It’ll be a couple of weeks before the digital links become live but YOU CAN PRE-ORDER A BEAST OF CALLAIRE PAPERBACK RIGHT NOW. Right this minute. And you get free stuff if you do! A metal bookmark with fancy charms and beads! Stickers you can put places - laptops, iPods, faces! Postcards that double as bookmarks!
Go forth and pre-order! Just scroll down and click the handy little button.
AVAILABLE HALF PRICE UNTIL MARCH 8TH ONLY. If you’ve been waiting for a sign to read these prequel stories, this is it.
Read about the first meetings of the Lux Guardians characters in this exclusive ebook. (Companion to The Forgotten by Saruuh Kelsey, which is available for free)
A New Companion:
On a dark Forgotten London night, surrounded by sirens, two people are drawn together in a desperate attempt to survive.
A Quintessential Flame:
An ordinary girl is swept into a world of wonder and danger when she catches the attention of the deadliest man in Forgotten London - the military Captain. He says he wants to help her but can she believe him? And what will happen when she begins to fall for him?
The Sufferer And The Witness:
When he witnesses an attempted murder, one boy risks his life to save a total stranger.
Book Haul #8
- Fangirl by Rainbow Rowell
- Witch Finder by Ruth Warburton
- The Forgotten by Saruuh Kelsey (Review Copy)
I haven’t bought many books lately.
It occurred to me, after reading this excellent post on women in fiction and the Bechdel Test, that perhaps you could construct one to address issues of POC and race. The analog seemed obvious, so I just wrote it out.
1. It has to have two POC in it.
2. Who talk to each other.
3. About something other than a white person.
Now, you see the obvious issue there, right? Yeah, it has to do with number one. Even in stories that feature prominent POC characters, it is so rare to find more than one present, let alone who know each other well enough to talk to each other…"
Because it’s been in conversation recently and because it’s been on my mind lately, I thought I’d round up some of the things I’ve written about girls and about feminism in the last year or so.
No matter who you are or where you stand or what your reproductive organs are, you’re going to be judged on some level for what you say and how you say it. But there is something particularly tricky in being a woman and expressing an opinion. It’s difficult to hold your ground, to push back against what other people tell you or suggest you should do or say or think or behave. It’s risky to be assertive and stand up for yourself. Because no matter what, your words and your actions are scrutinized on the basis of your being a woman.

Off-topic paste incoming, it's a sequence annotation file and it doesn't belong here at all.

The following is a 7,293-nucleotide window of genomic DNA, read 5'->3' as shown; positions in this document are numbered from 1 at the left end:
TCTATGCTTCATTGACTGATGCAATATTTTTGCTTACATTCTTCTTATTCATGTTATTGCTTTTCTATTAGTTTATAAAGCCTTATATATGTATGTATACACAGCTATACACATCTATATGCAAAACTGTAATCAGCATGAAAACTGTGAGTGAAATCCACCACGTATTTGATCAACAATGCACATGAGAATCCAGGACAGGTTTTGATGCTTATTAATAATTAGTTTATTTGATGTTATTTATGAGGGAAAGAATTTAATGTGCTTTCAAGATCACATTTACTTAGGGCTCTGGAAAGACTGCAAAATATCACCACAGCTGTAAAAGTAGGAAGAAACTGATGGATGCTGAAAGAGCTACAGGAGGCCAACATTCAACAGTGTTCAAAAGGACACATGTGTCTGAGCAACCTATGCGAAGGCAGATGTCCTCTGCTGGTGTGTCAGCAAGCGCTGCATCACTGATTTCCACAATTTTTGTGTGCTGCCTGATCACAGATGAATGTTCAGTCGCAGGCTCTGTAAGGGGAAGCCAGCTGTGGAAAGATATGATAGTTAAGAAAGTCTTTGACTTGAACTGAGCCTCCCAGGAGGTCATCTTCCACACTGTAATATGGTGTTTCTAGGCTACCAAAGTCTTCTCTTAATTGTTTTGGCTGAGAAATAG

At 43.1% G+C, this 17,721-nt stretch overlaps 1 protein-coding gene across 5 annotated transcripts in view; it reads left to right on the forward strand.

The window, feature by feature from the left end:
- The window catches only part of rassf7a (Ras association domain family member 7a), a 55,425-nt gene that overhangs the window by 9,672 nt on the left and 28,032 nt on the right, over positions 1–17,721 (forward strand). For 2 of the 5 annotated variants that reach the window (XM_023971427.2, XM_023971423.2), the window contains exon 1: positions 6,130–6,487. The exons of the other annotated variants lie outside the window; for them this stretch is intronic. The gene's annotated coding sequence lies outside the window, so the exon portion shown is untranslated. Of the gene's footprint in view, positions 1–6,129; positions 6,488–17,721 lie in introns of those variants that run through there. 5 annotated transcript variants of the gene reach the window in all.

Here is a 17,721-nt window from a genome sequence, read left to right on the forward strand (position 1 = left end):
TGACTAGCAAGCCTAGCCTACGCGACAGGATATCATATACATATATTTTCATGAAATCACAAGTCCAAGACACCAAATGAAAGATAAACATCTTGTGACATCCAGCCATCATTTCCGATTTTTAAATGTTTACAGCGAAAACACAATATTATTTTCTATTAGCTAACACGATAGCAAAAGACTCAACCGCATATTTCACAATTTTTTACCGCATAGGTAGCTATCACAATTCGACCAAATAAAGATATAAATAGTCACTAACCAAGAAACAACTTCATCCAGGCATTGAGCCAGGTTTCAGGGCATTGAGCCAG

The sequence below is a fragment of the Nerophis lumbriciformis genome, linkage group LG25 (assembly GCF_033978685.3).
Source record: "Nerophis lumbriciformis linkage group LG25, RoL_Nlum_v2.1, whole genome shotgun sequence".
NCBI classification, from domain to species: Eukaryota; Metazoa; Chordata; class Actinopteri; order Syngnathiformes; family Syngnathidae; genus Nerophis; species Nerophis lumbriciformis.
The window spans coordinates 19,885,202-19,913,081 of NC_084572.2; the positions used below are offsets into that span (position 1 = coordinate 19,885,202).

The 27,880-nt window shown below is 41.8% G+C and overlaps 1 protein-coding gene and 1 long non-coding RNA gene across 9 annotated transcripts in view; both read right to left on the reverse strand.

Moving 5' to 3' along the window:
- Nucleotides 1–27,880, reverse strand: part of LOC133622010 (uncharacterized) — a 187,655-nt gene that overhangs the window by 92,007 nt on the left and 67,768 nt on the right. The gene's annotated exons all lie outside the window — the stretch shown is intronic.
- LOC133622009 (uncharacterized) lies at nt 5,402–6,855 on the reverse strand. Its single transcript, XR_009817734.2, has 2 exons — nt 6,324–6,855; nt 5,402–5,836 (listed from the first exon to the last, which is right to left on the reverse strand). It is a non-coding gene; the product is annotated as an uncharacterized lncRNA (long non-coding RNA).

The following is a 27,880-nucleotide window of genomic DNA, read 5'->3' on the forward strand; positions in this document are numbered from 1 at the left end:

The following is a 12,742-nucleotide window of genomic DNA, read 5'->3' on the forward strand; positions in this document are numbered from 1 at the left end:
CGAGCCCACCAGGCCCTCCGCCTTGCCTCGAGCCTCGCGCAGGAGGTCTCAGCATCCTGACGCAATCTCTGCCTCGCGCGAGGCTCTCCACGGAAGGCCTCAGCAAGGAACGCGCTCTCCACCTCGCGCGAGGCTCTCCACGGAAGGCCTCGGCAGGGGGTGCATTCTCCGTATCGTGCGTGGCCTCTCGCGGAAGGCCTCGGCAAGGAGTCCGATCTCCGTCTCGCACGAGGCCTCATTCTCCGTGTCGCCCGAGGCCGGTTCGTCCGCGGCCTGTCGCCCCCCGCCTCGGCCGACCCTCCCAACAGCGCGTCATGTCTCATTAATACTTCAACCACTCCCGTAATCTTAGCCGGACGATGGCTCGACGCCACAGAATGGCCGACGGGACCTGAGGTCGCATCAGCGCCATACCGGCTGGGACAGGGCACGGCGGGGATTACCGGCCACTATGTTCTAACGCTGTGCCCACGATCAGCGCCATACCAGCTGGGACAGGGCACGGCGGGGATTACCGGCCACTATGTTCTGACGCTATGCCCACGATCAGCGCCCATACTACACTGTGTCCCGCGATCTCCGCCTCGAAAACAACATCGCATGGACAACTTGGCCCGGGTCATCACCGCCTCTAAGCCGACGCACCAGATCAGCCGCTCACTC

— from To Be A Woman and Speak Your Mind (or you don’t have to “be nice”)
*************But, we also need books that show female characters experiencing and enjoying physical pleasure. We need books that show it can be empowering. That it can be good. That it can be done alone or with a partner. That it can be safe and that it can be a valuable part of a relationship — whether it’s a relationship that’s long term or one that’s not.Just like we need a wide variety of female characters in our stories, those who are easy to like and those who are challenging, we need this variety of sexual exploration in YA, too. It’s honest to the world around us, and it’s honest to readers who deserve to experience via those characters the range of possibilities that exist. That remind them their bodies are their own, and they have the power to do with them what they wish to. That enjoying them is nothing to be ashamed or afraid of.
Despite many of the books being about “girl problems,” there’s no such thing as “girl problems.” These are people problems. And if we keep devaluing people problems by calling them “girl problems” or “typical girl problems,” we inherently devalue the girl. We keep her silenced. We keep her from making choices and pursuing her destiny on her own terms. We make her an every girl. And we keep her scared that she’s always going to be just a teenage girl.
On one breath, we tell boys that they don’t have an internal life to fulfill and then we tell anyone — boys or girls — who like things that are “girly” that their internal lives don’t matter. We tell boys they’re special snowflakes who need extra attention in order to find things to read because they should be doing any number of other more exciting things with their time. We tell girls that they don’t have external lives and, more frequently, that their interests don’t matter. That their status as a gender is a pejorative. We tell boys they are the hero in all stories and offer them examples of stories where this plays out; boys act in adventures. We tell girls to be flexible, that their status as a hero isn’t guaranteed. Girls need to enjoy the adventure, whether they’re the heroine or, more often than not, watching from the sidelines (or are not a part of the story at all).
In the YA fiction realm — and beyond it, too — we trap teen girl characters into two mythologies. The first is that girls should only have decorated edges, smooth and palatable. The second is that of the girl who is “not like” other girls, who often doesn’t know what it even means to be a girl.
It’s these mythologies that stir those intense reader reactions, and these mythologies continue because both authors and readers perpetuate them.
My first book is almost out eek! Please help me spread the work and repost and share with all your friends.
LOOK AT WHAT I CAME HOME TO!!
The cover for THE BEAST OF CALLAIRE will be revealed on February 12th, and the more bloggers (whether via blogger, wordpress, tumblr, twitter…) that reveal it, the better. By the end of the day, I want the entire internet to have seen it. The. Entire. Internet.
If you’re interested in participating, email firstname.lastname@example.org with your URL and I’ll make sure you’re included.